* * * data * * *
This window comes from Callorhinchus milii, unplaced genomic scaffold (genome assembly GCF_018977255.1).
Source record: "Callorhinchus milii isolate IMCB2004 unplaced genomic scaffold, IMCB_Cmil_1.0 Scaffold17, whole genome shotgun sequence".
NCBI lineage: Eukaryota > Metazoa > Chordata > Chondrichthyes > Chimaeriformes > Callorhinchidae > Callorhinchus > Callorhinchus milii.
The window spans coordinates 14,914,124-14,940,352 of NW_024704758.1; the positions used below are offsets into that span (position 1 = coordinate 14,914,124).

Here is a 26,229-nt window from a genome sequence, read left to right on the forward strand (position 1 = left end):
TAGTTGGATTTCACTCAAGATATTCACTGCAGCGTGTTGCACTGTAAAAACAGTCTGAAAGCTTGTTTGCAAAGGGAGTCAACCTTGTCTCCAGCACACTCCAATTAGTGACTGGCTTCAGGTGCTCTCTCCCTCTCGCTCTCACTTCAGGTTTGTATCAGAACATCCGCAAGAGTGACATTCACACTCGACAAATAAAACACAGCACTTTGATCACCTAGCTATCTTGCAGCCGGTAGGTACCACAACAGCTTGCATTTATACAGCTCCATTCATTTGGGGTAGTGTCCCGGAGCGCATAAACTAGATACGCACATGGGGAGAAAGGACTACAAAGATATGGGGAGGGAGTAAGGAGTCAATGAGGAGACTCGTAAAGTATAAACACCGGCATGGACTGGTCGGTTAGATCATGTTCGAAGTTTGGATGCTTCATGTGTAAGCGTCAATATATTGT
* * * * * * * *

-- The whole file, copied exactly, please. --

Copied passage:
This window comes from Callorhinchus milii, unplaced genomic scaffold (genome assembly GCF_018977255.1).
Source record: "Callorhinchus milii isolate IMCB2004 unplaced genomic scaffold, IMCB_Cmil_1.0 Scaffold17, whole genome shotgun sequence".
NCBI lineage: Eukaryota > Metazoa > Chordata > Chondrichthyes > Chimaeriformes > Callorhinchidae > Callorhinchus > Callorhinchus milii.
The window spans coordinates 14,914,124-14,940,352 of NW_024704758.1; the positions used below are offsets into that span (position 1 = coordinate 14,914,124).

Here is a 26,229-nt window from a genome sequence, read left to right on the forward strand (position 1 = left end):
TAGTTGGATTTCACTCAAGATATTCACTGCAGCGTGTTGCACTGTAAAAACAGTCTGAAAGCTTGTTTGCAAAGGGAGTCAACCTTGTCTCCAGCACACTCCAATTAGTGACTGGCTTCAGGTGCTCTCTCCCTCTCGCTCTCACTTCAGGTTTGTATCAGAACATCCGCAAGAGTGACATTCACACTCGACAAATAAAACACAGCACTTTGATCACCTAGCTATCTTGCAGCCGGTAGGTACCACAACAGCTTGCATTTATACAGCTCCATTCATTTGGGGTAGTGTCCCGGAGCGCATAAACTAGATACGCACATGGGGAGAAAGGACTACAAAGATATGGGGAGGGAGTAAGGAGTCAATGAGGAGACTCGTAAAGTATAAACACCGGCATGGACTGGTCGGTTAGATCATGTTCGAAGTTTGGATGCTTCATGTGTAAGCGTCAATATATTGT